Friday, June 8, 2018

I was saddened to learn that photojournalist David Douglas Duncan passed away yesterday, June 7, 2018, at the age of 102. He had lived life with such gusto, as only one who takes the risks he took can do, in the thick of combat covering wars for over thirty years, on almost every continent. No photojournalist, before or since, has consistently captured the grimness and despair of battle like David did. Between these wars, he showed us the great joy and beauty in life. His opus, Photo Nomad, is a stunning photographic chronicle of the twentieth century.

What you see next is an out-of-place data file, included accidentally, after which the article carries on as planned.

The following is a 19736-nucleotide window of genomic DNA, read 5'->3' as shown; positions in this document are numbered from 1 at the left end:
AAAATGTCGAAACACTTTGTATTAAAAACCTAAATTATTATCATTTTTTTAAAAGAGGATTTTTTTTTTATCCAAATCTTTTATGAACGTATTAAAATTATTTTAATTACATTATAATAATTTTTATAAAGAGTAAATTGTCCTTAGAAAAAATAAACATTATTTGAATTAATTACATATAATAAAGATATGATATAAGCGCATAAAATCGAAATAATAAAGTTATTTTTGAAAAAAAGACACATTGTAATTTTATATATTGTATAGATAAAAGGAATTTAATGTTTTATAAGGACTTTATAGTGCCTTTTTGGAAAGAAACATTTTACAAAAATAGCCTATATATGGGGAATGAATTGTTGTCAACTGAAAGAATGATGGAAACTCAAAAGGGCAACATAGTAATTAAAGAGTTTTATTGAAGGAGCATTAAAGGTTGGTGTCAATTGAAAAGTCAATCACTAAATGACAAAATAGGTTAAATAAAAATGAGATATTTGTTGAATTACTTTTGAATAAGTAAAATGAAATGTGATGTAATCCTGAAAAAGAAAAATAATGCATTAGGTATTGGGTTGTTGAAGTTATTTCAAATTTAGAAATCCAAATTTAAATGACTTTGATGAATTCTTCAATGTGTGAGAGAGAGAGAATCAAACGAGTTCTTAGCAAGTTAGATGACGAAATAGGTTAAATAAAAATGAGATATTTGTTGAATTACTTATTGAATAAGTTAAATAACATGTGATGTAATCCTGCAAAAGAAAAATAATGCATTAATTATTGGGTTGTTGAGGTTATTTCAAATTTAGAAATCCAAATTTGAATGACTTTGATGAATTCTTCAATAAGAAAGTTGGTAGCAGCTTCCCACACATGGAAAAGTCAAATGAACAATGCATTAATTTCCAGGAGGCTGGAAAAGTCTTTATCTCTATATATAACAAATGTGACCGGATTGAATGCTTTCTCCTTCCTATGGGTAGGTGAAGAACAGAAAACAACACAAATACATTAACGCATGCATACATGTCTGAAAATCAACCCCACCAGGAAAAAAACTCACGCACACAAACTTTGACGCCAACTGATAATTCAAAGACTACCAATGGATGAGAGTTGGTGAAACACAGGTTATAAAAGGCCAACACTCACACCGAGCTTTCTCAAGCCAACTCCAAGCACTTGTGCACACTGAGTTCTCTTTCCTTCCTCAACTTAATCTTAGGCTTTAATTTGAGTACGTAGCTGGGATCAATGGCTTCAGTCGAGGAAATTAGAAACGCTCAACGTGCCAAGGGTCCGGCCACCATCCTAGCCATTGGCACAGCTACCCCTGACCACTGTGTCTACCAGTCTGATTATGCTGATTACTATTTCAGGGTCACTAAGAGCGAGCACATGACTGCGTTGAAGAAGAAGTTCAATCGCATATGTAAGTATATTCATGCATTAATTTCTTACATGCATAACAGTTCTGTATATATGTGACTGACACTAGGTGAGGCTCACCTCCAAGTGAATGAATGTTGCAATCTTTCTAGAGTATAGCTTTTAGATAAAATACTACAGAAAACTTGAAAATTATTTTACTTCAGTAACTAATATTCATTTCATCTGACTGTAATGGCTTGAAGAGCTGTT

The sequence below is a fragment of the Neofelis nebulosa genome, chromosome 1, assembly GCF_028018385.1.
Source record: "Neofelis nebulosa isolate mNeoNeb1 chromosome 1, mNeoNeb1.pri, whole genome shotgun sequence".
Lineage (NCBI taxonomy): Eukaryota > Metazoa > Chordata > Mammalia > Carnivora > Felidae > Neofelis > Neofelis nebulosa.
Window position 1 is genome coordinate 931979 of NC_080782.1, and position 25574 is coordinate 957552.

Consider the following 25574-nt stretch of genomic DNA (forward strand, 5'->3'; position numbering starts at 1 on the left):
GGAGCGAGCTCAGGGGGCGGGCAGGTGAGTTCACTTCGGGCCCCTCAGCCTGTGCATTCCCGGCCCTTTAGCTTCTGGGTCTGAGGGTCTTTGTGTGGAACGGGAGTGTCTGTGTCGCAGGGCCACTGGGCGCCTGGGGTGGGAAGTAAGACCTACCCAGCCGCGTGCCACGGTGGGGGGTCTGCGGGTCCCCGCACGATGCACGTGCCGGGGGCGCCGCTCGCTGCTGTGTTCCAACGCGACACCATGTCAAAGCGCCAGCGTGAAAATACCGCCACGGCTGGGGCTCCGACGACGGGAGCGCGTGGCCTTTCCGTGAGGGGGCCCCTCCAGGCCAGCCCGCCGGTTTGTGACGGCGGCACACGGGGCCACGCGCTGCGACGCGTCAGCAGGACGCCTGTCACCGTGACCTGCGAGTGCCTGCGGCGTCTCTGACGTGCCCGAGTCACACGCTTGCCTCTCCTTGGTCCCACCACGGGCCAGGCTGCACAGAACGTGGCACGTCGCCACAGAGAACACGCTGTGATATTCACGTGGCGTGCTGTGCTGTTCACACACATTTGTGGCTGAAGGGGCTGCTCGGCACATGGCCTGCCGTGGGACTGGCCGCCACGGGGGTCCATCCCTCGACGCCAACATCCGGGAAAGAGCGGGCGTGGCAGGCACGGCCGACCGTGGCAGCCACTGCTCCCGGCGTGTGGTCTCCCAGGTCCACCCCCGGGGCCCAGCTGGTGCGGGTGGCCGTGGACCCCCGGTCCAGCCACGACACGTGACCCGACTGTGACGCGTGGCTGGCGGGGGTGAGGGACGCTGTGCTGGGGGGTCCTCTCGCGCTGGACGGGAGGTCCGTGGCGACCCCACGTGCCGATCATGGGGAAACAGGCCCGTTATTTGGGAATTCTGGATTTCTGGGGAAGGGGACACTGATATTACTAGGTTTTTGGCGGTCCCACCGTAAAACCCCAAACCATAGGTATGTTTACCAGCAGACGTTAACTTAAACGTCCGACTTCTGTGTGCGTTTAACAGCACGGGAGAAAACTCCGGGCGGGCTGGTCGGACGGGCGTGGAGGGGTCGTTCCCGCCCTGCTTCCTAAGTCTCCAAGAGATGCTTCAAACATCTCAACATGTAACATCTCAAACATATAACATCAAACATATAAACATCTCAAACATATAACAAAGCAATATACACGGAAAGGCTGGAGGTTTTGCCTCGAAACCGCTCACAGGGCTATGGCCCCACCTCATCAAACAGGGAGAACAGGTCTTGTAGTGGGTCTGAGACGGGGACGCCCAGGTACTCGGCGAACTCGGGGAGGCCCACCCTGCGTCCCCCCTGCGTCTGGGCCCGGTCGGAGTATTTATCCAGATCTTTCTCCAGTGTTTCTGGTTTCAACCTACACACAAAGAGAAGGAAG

In early June 2004, as I was preparing my first book, A Patch of Ground, for publication, I wanted permission to use a photograph that he had taken of Captain Baig, and the other “brain trust” officers, together in the Khe Sanh command bunker during the 1968 siege.  I initially contacted a person at his publisher, HarperCollins-NYC, who advised me that Duncan still owned the rights to all his photos and provided me with his address in France. I wrote to him immediately, and eleven days later he called. When I picked up the phone, the first thing I heard was David’s ninety-year-old, curmudgeonly tone that sounded like a question, but was actually a statement of fact: “Mike, so you didn’t get your ass shot off at Khe Sanh, huh.” I have included in The Gunpowder Prince part of our conversation with regard to Captain Baig, and so will not replicate it here. David then asked me what Baig had done after Khe Sanh, and whether he was still alive.  I filled him in on that tragic scenario and later that day mailed him a copy of Ray Stubbe’s monograph on Baig, The Mongol Prince (I had no idea at the time that I would be writing Baig’s story twelve years later).